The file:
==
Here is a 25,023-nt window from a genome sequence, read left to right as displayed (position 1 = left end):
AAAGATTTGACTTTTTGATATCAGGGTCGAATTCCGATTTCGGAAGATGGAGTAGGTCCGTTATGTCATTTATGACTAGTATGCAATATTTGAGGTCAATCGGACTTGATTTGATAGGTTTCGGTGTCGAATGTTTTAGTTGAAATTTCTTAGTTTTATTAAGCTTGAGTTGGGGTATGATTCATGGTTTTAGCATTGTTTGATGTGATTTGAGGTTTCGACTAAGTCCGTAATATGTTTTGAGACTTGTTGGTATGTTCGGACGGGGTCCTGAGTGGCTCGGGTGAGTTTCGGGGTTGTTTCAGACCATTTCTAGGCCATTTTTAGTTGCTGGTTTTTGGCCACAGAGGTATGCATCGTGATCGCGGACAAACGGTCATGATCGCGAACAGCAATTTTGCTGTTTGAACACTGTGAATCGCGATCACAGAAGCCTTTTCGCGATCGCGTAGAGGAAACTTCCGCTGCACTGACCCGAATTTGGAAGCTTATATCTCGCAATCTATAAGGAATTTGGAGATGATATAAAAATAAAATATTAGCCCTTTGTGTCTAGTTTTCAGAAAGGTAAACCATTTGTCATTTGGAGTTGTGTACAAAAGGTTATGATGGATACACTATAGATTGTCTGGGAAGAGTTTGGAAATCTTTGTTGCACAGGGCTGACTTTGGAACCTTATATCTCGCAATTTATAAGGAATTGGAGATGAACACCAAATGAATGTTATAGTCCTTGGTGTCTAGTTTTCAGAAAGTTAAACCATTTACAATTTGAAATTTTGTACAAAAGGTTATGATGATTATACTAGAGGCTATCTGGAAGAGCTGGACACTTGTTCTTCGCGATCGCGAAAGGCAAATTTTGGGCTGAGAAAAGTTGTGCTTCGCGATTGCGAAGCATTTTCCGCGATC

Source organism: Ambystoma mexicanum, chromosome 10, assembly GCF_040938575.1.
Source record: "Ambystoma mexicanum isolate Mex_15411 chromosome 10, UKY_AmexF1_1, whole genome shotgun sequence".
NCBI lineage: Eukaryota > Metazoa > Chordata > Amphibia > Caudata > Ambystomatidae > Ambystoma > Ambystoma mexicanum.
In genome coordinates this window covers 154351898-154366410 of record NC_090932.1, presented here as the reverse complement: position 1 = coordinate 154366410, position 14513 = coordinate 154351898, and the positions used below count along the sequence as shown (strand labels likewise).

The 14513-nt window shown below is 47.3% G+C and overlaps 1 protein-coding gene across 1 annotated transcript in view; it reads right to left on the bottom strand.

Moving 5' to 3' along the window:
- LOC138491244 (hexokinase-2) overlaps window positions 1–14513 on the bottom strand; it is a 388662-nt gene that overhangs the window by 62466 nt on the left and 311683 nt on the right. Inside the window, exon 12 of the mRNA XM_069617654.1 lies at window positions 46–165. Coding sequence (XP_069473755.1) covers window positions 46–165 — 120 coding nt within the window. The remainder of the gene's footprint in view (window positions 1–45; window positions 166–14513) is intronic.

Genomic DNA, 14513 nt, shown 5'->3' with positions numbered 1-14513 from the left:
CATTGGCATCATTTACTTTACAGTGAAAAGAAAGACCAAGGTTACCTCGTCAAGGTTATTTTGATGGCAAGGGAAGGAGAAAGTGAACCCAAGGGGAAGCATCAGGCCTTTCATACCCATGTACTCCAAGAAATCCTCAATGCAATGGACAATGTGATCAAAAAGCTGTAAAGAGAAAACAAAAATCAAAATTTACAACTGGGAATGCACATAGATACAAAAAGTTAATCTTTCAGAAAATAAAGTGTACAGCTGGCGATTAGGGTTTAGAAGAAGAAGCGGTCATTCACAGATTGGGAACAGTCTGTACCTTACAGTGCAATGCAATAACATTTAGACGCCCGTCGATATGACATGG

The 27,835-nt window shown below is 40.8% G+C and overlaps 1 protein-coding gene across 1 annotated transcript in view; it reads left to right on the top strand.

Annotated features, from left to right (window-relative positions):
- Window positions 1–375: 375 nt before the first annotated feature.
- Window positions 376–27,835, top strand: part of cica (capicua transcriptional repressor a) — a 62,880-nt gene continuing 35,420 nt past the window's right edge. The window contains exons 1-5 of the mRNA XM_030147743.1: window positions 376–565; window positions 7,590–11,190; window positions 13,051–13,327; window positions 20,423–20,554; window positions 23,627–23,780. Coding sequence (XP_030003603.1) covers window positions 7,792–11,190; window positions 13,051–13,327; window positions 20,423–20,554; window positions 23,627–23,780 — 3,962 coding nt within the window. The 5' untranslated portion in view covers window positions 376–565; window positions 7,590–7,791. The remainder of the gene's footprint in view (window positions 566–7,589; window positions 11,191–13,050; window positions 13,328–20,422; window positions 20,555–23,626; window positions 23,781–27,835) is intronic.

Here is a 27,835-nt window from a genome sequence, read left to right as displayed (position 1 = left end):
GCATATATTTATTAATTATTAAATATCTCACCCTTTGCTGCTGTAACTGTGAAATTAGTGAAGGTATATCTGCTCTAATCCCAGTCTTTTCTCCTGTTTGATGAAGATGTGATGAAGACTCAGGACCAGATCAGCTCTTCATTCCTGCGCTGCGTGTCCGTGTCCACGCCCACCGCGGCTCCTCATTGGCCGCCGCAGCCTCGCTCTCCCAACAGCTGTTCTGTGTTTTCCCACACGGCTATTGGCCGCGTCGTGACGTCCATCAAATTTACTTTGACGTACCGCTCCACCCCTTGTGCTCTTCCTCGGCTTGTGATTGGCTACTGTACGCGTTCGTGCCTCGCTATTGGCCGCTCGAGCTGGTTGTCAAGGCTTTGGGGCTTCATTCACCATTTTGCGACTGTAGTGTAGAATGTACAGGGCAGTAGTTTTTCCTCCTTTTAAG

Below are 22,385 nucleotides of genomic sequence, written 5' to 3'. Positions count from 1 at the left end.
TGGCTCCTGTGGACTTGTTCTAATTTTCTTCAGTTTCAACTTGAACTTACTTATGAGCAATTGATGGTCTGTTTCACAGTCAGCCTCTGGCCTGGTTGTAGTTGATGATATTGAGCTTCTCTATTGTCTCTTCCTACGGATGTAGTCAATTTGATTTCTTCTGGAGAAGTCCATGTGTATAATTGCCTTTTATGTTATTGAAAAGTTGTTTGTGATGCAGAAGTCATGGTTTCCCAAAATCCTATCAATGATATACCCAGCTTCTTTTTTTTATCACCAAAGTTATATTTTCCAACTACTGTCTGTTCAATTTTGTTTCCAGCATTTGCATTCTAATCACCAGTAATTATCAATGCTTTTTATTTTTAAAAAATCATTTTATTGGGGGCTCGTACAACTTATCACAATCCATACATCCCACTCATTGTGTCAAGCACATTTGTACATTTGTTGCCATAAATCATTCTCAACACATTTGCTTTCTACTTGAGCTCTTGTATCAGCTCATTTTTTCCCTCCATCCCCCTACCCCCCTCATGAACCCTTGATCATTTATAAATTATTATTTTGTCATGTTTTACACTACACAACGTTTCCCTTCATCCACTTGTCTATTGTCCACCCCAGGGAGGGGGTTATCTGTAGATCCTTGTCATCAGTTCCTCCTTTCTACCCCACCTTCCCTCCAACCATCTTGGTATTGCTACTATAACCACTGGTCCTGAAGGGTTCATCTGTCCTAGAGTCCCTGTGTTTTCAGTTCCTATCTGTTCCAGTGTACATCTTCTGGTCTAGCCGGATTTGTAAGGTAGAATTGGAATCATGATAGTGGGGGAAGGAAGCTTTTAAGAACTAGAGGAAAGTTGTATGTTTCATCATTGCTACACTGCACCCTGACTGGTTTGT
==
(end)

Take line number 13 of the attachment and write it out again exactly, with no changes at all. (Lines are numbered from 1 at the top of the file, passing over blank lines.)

Annotated features, from left to right (window-relative positions):